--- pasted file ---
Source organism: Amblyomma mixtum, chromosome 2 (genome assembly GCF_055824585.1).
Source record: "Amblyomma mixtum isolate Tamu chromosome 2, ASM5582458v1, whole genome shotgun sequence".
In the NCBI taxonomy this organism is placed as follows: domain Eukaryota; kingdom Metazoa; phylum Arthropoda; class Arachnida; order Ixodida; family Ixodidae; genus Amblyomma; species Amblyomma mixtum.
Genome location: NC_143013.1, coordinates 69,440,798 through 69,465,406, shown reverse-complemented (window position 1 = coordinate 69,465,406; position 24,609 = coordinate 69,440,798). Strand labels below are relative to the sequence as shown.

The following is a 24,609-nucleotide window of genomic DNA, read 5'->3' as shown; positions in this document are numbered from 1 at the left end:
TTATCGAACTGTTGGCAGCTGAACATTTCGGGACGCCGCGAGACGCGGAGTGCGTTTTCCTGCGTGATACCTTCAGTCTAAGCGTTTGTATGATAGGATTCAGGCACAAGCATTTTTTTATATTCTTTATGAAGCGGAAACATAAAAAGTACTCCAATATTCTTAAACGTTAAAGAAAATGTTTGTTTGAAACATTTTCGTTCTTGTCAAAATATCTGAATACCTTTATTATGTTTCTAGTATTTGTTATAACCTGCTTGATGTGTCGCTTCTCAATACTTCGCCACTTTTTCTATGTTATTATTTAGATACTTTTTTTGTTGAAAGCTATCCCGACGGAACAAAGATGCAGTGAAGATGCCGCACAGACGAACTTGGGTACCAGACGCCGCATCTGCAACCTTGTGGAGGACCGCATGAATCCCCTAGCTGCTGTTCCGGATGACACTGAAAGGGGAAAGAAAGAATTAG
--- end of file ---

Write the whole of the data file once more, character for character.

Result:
Source organism: Amblyomma mixtum, chromosome 2 (genome assembly GCF_055824585.1).
Source record: "Amblyomma mixtum isolate Tamu chromosome 2, ASM5582458v1, whole genome shotgun sequence".
In the NCBI taxonomy this organism is placed as follows: domain Eukaryota; kingdom Metazoa; phylum Arthropoda; class Arachnida; order Ixodida; family Ixodidae; genus Amblyomma; species Amblyomma mixtum.
Genome location: NC_143013.1, coordinates 69,440,798 through 69,465,406, shown reverse-complemented (window position 1 = coordinate 69,465,406; position 24,609 = coordinate 69,440,798). Strand labels below are relative to the sequence as shown.

The following is a 24,609-nucleotide window of genomic DNA, read 5'->3' as shown; positions in this document are numbered from 1 at the left end:
TTATCGAACTGTTGGCAGCTGAACATTTCGGGACGCCGCGAGACGCGGAGTGCGTTTTCCTGCGTGATACCTTCAGTCTAAGCGTTTGTATGATAGGATTCAGGCACAAGCATTTTTTTATATTCTTTATGAAGCGGAAACATAAAAAGTACTCCAATATTCTTAAACGTTAAAGAAAATGTTTGTTTGAAACATTTTCGTTCTTGTCAAAATATCTGAATACCTTTATTATGTTTCTAGTATTTGTTATAACCTGCTTGATGTGTCGCTTCTCAATACTTCGCCACTTTTTCTATGTTATTATTTAGATACTTTTTTTGTTGAAAGCTATCCCGACGGAACAAAGATGCAGTGAAGATGCCGCACAGACGAACTTGGGTACCAGACGCCGCATCTGCAACCTTGTGGAGGACCGCATGAATCCCCTAGCTGCTGTTCCGGATGACACTGAAAGGGGAAAGAAAGAATTAG